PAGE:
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Common procedures explained: Gastroscopy

What to expect and how to prepare.

A gastroscopy, also known as an upper gastrointestinal (GI) endoscopy is a procedure used to examine your oesophagus, stomach and the duodenum (the first part of your small intestine).

A gastroscopy is a common and safe procedure, it is generally quick and simple, and most people can go home just hours afterwards.

 

A person holding their stomach

Gastroscopy explained

Before a gastroscopy, a local anaesthetic spray may be applied to the back of your throat to numb it, and most people are given a sedative through a small tube that is inserted into a vein (intravenous cannula) to help them relax.

The procedure is usually performed by a gastroenterologist. During the procedure the gastroenterologist inserts a gastroscope, a small tube about the size of your pinky finger with a camera on the end, into your mouth. They will then gently feed the gastroscope down your oesophagus to your stomach and duodenum.

The procedure usually only takes 10-15 minutes.

What is gastroscopy used for

A gastroscopy is generally a diagnostic procedure. Most of the time, they are performed to investigate symptoms associated with the upper digestive system, like indigestion, discomfort, nausea or trouble swallowing.

The gastroscopy can show if there is inflammation, an ulcer, polyp or other growth in your upper gastrointestinal system.

Doctors can also treat some conditions during a gastroscopy. Common examples include treating bleeding stomach ulcers, widening the oesophagus, taking biopsies and removing polyps.

The risks

Gastroscopies are generally very safe. But like all medical procedures, there is always a risk of complications.

Some of the more common complications include bleeding from a biopsy site, or where a polyp was removed. This is usually minor and rarely requires any further treatment.

Serious problems are rare, but there is a risk of bowel perforation and damaging teeth.

Preparing for a gastroscopy

Your stomach needs to be empty for the doctor to see properly during the procedure. You will usually be asked not to eat or drink anything for at least five hours before the procedure. Your doctor will give specific instructions beforehand, depending on the time of day your procedure is.

  • Some things to discuss with your doctor beforehand include:
  • Whether or not the procedure will be performed with a sedative, and your preferences
  • Any medications you are on, and if you need to adjust them or stop them before the procedure
  • Any drug allergies
  • Any major health conditions that may require special attention, for example heart and lung conditions.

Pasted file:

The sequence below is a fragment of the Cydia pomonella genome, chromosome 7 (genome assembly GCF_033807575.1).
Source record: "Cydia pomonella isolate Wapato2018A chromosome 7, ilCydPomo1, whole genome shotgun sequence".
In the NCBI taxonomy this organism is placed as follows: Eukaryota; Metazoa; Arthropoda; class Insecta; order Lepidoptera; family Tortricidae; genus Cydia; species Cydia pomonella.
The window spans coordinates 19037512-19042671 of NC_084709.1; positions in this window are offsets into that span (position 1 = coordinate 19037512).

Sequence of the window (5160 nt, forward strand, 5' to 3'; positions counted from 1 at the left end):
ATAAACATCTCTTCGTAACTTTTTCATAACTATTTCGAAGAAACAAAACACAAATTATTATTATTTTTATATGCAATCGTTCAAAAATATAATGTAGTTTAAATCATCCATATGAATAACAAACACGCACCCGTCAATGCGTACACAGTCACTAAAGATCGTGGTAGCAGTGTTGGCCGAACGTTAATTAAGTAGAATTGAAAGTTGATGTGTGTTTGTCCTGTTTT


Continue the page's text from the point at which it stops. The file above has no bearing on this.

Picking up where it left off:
Recovering from a gastroscopy

If you have a gastroscopy without a sedative, you are likely to be able to go home shortly afterwards.

If you have a sedative, you will be monitored until most of the effects of it have worn off. You will need to arrange for someone to accompany you home afterwards, as you should not drive, travel alone on public transport, operate machinery, sign legal documents, or drink alcohol for 24 hours afterwards.

Your throat may be a little sore, and you may feel bloated.

You will be able to eat again shortly after the procedure. The best thing to start with is a cool drink. And you should be able to return to work the following day.

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Sources

https://www.betterhealth.vic.gov.au/health/surgicalbrochures/upper-gi-endoscopy

http://healthywa.wa.gov.au/Articles/F_I/Gastroscopy-endoscopy

https://www.healthdirect.gov.au/gastroscopy

http://www.anzgosa.org/endoscopy.html

Things you need to know

#   Health Concierge is available to all eligible Medibank members who hold hospital cover. Excludes Overseas Visitor Health Cover, Working Visa Health Cover and Overseas Student Health Cover (OSHC).

~    OSHC members should call the Student Health and Support Line on 1800 887 283.

While we hope you find this information helpful, please note that it is general in nature. It is not health advice, and is not tailored to meet your individual health needs. You should always consult a trusted health professional before making decisions about your health care. While we have prepared the information carefully, we can’t guarantee that it is accurate, complete or up-to-date. And while we may mention goods or services provided by others, we aren’t specifically endorsing them and can’t accept responsibility for them. For these reasons we are unable to accept responsibility for any loss that may be sustained from acting on this information (subject to applicable consumer guarantees). 

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